Pickling at Home

Where have all the home picklers gone? To the supermarket, to specialty food stores, the farmers markets, and to wait on long lines outside traditional New York pickle haunts, like Guss's, in the Lower East Side. Americans eat 20 billion pickles annually, that's about ten pounds of pickles, per person, per year. Why don't we take time out to make pickles ourselves since we have such a proven taste for them? Our response is often: Why bother, with all these great pickles available?
The answer: Why not bother? The variety possible in home pickling is impossible for commercial manufacturers. Making your own, you can change the flavor to meet your individual tastes, recycle brine by putting fresh vegetables in your favorite storeboughts, use organic produce, control ingredients, experiment with spices, add color and give them away. People pickle in New York for a multitude of reasons: because it's easy and inexpensive, because it's a fun activity with friends, because their parents used to pickle, because their home-country pickles aren't widely available here, because they want to preserve the fruits of their garden, and on, and on, and on.
If you're interested in home pickling, visit the NY Food Museum table to sign up for a pickling bee, or read up. Here are some books we recommend on the subject:

Zeidrich, Linda:
The Joy of Pickling
"200 Flavor-Packed Recipes for All Kinds of Produce from Garden or Market"
Harvard Common Press, 1999.
Anderson, Jean:
Green Thumb Preserving Guide
Quill Books: New York. 1984.
Chesman, Andrea:
Pickles and Relishes
"150 Recipes from Apples to Zucchinis"
Story Books, 1991.
Ciletti, Barbara:
Creative Pickling
Lark Books, 2000.

Open-kettle Method: Cooked in an uncovered pot and poured into jars while it's still boiling. The jars are immediately sealed.
Cold or Raw Packed: Sterilized jars are filled with raw fruit or vegetables, and covered completely with liquid water, brine, sauce, or syrup. The jars are immediately sealed.
Hot Packed: Vegetables are cooked for a short time, and then poured into jars with the hot cooking liquid. This method is used for all vegetables (except tomatoes).
Water Bath Processing: Filled jars are "processed" at 212º F in a boiling water bath to kill any bacteria that could prove harmful. The jars are lowered into the kettle when the water is hot, but not yet boiling - otherwise, they may break - and Covered with one or two inches of water. The water is brought to a boil, and when time is up, the jars are removed to cool on a wire rack. As the jars cool, the vacuum seal activates, the center of each lid sounds a pop, and shows an impression. The jar is not properly sealed if the lid is not dented in. (See pickle timeline for its invention.)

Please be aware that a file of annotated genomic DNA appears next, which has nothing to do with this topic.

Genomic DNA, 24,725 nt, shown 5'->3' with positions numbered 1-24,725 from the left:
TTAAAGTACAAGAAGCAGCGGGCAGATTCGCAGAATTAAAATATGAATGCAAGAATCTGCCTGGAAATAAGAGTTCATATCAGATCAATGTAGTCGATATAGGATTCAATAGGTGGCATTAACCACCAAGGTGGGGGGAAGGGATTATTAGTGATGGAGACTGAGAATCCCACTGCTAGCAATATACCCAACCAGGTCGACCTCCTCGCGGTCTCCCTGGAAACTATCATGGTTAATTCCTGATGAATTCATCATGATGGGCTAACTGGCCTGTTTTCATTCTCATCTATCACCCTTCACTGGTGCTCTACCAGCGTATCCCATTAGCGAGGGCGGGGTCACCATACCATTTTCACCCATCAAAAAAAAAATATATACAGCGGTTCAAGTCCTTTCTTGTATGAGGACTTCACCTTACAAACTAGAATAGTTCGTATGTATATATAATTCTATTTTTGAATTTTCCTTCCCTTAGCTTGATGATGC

Low-temperature Pasteurization: This method is popular with both fermented and fresh cucumber pickles that would commonly turn soft after exposure to high temperatures. The same procedure for water bath processing is followed, however, the temperature in not allowed to rise above 185º F.
Steam-Pressure Processing: This method cooks the food at a very high temperature for a very short time. Higher temperatures kill bacteria that can withstand a boiling water bath.


1. Equipment: You can make pickles with a jar, some salt and vegetables, especially if you refrigerate them. If you want to "can" for extended storage, you'll need some extra tools. All your equipment should be non-reactive; Stainless steel, aluminum, glass and enamelware will not react with acids or salts, but copper, galvanized steel, and iron will.
MASON JARS: Named after John Landis Mason, who developed and patented the shoulder-seal jar and screw cap in 1858, nowadays, these jars often bear the name of the two largest companies, Ball and Kerr. Both companies, along with the Canadian jar maker, Bernardin, joined forces in 1993 under the name Alltrista. You can buy jars at local hardware stores, or at Alltrista's website, www.alltrista.com. A mason jar comes with a two-piece cap. The flat lid is made to be used one time only for long term food storage, while the rim, so long as it's not rusty, is re-useable.

Kettle or Water BathProcessor: Any large pot will work fine, however, aluminum kettles with wire racks for raising and lowering the jars, are made for this purpose.
Jar Lifter: Special tongs for lifting jars
Canning Funnel: For pouring in the brine.
Plastic Knife: For popping any air bubbles in the jar.
Wire Rack: For cooling the jars.
Candy Thermometer: For testing water temperature.





2. Storage: Make sure you have adequate space in a cool, dark, and dry place to house your pickles. Light can discolor your pickles, and warmth will affect the flavor.
3. Selecting Fruit and Ingredients: Look for firm, young fruit, and tender vegetables. Wash in cold water, making sure to clean off any dirt, which may be harboring bacteria.
Use coarse salt. Iodized salt will darken vegetables and fruit, and anti-caking salt will cloud the brine.
4. Sterilizing Jars and Equipment: If you're making pickles that will not be processed in a water bath or a steam-pressure processor, you must first sterilize your jars by filling a large kettle two-thirds full of water, placing jars filled with water, and bringing to a boil for twenty minutes. If you don't have a rack with handles, you must at least have a rack on the bottom, preventing the jars from touching the base of the pot.
All equipment should be sterilized this way. Your lids only have to boil for five minutes but keep them in the water until they are needed.
5. Filling the Jars: Fill up to 1/8 of an inch from the top of the jar. Make sure all air bubbles are out of the jar by using a plastic knife.

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Copyright NYFM 2003, Dana Terebelski and Nancy Ralph.